Bioblockades join the assault on small G protein signalling.

15 Jan 2018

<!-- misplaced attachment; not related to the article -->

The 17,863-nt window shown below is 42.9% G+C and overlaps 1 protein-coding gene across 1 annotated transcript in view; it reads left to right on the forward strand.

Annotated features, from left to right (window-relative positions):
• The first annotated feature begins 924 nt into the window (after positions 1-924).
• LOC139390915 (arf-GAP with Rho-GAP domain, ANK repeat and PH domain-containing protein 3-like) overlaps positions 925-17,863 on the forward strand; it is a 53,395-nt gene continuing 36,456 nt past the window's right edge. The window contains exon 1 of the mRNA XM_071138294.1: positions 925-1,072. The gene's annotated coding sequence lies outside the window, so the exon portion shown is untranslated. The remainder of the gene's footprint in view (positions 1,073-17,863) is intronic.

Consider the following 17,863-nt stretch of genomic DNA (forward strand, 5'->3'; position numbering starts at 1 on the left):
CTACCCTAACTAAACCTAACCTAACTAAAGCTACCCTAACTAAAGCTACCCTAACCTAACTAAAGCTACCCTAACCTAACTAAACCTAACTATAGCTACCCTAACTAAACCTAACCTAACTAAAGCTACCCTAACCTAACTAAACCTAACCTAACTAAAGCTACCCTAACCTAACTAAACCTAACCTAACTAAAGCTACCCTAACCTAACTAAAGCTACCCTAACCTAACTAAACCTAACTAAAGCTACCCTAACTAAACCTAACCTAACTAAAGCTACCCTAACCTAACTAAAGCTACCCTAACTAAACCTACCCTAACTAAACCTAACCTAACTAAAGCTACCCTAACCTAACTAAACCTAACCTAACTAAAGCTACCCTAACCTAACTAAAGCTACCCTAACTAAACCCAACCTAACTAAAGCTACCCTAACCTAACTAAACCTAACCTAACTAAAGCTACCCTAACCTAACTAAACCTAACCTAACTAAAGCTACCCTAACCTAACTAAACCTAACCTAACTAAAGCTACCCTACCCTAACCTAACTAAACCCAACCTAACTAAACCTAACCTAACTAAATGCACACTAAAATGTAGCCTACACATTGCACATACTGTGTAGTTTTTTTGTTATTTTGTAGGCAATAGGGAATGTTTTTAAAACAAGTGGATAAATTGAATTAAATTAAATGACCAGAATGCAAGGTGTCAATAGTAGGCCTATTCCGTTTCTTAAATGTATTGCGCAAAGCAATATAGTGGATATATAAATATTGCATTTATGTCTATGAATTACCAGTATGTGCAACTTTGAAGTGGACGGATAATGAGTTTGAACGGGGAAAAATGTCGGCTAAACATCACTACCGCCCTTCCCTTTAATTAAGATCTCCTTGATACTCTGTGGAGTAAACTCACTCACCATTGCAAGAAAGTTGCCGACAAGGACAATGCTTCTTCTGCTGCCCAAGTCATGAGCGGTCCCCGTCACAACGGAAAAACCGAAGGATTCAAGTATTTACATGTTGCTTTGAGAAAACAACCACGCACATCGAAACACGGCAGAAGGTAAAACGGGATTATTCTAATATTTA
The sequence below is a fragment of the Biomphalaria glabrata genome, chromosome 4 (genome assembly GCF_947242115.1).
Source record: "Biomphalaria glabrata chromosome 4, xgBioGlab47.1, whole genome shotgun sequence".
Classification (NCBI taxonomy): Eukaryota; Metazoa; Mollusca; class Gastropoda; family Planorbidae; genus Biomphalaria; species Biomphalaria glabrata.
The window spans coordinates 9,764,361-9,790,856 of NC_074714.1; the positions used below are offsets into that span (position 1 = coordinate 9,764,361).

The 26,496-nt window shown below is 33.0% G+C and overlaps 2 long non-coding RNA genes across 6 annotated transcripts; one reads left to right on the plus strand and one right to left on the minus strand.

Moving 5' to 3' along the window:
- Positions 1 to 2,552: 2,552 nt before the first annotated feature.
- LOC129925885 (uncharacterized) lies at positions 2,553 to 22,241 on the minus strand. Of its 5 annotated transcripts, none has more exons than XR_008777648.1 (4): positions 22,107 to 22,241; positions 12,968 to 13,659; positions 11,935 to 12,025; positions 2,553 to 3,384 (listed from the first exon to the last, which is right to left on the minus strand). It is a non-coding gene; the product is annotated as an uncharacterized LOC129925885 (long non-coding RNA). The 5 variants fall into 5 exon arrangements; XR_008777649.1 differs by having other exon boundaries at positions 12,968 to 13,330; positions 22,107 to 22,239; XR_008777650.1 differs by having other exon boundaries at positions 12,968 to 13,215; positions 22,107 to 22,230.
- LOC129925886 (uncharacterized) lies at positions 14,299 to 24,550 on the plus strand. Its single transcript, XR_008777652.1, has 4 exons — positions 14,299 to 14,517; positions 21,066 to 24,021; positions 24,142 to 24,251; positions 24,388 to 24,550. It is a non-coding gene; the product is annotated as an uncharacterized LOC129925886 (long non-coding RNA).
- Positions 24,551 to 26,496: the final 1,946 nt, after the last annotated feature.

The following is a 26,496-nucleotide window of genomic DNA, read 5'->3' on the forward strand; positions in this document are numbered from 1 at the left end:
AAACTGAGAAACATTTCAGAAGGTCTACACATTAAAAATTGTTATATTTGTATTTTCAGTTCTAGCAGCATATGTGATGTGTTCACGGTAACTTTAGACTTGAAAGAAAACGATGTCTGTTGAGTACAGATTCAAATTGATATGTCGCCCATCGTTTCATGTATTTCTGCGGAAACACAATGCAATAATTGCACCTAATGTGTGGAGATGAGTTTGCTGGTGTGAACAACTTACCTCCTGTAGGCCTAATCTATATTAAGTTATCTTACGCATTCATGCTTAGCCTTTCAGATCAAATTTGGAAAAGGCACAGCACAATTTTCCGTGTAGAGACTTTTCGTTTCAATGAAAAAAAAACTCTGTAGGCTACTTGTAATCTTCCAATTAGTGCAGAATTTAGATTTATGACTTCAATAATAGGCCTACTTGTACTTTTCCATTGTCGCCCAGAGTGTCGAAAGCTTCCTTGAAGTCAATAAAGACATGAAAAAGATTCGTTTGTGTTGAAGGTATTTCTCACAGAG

Inhibition of Ras signalling has been a goal almost since its central role in cell signalling and its deregulation in disease were discovered. Early attempts at inhibiting its post-translational modification using peptidomimetics were successful in cell culture but failed spectacularly in clinical trials, making industry wary of targeting this critical oncoprotein. Small molecule inhibition of the protein-protein interactions involving Ras has also been difficult due to the nature of the interaction interface. Recent improvements in design, synthesis and selection of stabilised peptides, peptidomimetics and macrocycles have suggested that these biologics may represent a new hope in Ras inhibition. Here we review the various ways in which Ras has been targeted with these molecules. We also describe work on related small G proteins of the Ras superfamily, since many of the principles may be applicable to Ras, and these also provide inhibition of pathways downstream of Ras.